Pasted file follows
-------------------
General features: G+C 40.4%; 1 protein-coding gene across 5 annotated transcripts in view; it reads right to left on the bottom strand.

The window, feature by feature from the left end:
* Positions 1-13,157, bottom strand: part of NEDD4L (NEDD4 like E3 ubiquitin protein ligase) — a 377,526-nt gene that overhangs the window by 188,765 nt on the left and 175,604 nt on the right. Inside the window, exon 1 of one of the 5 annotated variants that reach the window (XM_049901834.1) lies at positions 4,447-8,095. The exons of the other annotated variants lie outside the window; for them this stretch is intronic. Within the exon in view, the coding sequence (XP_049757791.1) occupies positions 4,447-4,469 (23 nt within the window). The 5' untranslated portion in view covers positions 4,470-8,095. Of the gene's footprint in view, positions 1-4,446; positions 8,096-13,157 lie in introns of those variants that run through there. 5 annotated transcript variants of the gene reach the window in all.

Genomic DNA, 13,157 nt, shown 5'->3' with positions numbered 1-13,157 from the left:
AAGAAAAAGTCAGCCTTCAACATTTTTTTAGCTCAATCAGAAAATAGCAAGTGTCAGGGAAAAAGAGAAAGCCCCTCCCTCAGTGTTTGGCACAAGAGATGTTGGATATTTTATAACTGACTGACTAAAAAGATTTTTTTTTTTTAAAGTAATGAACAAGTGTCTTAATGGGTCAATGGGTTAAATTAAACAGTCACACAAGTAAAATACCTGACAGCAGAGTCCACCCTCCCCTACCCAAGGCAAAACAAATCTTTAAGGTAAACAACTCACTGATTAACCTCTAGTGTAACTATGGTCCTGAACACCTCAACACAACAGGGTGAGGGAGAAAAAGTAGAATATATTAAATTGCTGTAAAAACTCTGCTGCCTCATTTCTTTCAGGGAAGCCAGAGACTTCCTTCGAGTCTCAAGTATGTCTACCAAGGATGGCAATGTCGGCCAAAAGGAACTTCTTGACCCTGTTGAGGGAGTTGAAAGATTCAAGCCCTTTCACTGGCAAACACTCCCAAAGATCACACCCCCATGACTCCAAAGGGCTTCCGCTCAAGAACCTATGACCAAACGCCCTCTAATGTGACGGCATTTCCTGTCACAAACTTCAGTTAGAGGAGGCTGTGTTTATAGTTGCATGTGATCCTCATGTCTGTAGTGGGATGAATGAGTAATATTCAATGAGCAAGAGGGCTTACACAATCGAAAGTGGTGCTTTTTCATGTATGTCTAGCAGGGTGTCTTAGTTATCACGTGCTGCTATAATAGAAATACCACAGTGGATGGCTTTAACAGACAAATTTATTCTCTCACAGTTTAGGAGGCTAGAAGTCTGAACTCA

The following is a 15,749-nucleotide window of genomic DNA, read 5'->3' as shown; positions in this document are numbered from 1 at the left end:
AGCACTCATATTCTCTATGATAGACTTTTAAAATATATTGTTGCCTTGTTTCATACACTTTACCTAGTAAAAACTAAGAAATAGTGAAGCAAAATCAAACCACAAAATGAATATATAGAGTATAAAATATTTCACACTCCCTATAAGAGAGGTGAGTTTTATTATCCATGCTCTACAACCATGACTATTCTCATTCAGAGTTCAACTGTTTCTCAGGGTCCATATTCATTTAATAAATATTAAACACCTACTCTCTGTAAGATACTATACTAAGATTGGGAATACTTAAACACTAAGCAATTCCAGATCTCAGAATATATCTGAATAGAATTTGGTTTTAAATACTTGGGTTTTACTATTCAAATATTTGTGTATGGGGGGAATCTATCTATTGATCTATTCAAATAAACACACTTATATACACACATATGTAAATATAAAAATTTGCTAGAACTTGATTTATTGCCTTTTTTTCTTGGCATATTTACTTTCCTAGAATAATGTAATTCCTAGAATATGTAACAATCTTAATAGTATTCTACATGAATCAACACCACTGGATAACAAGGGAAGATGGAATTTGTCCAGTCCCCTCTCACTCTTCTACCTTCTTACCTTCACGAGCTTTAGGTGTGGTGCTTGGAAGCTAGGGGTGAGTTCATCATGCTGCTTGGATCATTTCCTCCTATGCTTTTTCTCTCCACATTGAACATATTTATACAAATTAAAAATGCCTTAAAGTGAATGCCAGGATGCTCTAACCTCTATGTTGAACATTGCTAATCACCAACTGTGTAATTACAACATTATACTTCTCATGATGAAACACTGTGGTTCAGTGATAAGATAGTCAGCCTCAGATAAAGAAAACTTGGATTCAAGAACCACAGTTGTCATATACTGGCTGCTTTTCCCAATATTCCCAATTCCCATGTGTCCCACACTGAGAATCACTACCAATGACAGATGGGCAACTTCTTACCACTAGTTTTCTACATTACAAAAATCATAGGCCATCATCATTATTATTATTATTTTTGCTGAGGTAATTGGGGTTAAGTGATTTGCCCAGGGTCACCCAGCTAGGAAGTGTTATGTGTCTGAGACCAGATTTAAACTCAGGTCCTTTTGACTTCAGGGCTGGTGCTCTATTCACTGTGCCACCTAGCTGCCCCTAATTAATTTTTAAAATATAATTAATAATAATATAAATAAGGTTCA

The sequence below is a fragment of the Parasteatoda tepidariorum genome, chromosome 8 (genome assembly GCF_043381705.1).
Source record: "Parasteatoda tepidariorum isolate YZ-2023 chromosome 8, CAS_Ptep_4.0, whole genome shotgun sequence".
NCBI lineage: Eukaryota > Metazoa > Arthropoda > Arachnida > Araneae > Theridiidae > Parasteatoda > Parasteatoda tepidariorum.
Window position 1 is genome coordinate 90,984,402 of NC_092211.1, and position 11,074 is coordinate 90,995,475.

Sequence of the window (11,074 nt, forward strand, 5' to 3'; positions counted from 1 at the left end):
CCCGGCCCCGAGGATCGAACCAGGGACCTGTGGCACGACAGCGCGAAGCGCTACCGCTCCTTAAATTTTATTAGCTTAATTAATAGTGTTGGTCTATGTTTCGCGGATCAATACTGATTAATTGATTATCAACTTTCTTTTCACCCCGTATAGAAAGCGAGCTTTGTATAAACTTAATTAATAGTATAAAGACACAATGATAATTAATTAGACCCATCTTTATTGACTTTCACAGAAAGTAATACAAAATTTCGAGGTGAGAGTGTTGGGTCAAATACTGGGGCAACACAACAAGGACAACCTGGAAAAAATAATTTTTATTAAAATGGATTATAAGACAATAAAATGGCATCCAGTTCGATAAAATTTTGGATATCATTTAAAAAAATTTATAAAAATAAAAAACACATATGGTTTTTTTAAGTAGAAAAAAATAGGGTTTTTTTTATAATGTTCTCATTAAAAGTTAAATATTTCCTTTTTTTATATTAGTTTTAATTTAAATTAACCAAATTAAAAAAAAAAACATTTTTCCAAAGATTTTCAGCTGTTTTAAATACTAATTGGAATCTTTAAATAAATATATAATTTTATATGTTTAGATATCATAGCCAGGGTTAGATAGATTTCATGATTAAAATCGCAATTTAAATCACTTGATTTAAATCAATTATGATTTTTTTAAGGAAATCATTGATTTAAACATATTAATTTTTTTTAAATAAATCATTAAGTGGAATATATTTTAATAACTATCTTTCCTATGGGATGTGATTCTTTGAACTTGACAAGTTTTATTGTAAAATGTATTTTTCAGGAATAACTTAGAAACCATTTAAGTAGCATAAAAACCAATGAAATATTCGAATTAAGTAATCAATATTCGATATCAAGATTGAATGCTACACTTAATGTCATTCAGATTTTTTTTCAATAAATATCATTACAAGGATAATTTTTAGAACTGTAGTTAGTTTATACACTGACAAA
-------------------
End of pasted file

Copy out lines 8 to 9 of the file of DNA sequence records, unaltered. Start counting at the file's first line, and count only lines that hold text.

The sequence below is a fragment of the Parasteatoda tepidariorum genome, chromosome 8 (genome assembly GCF_043381705.1).
Source record: "Parasteatoda tepidariorum isolate YZ-2023 chromosome 8, CAS_Ptep_4.0, whole genome shotgun sequence".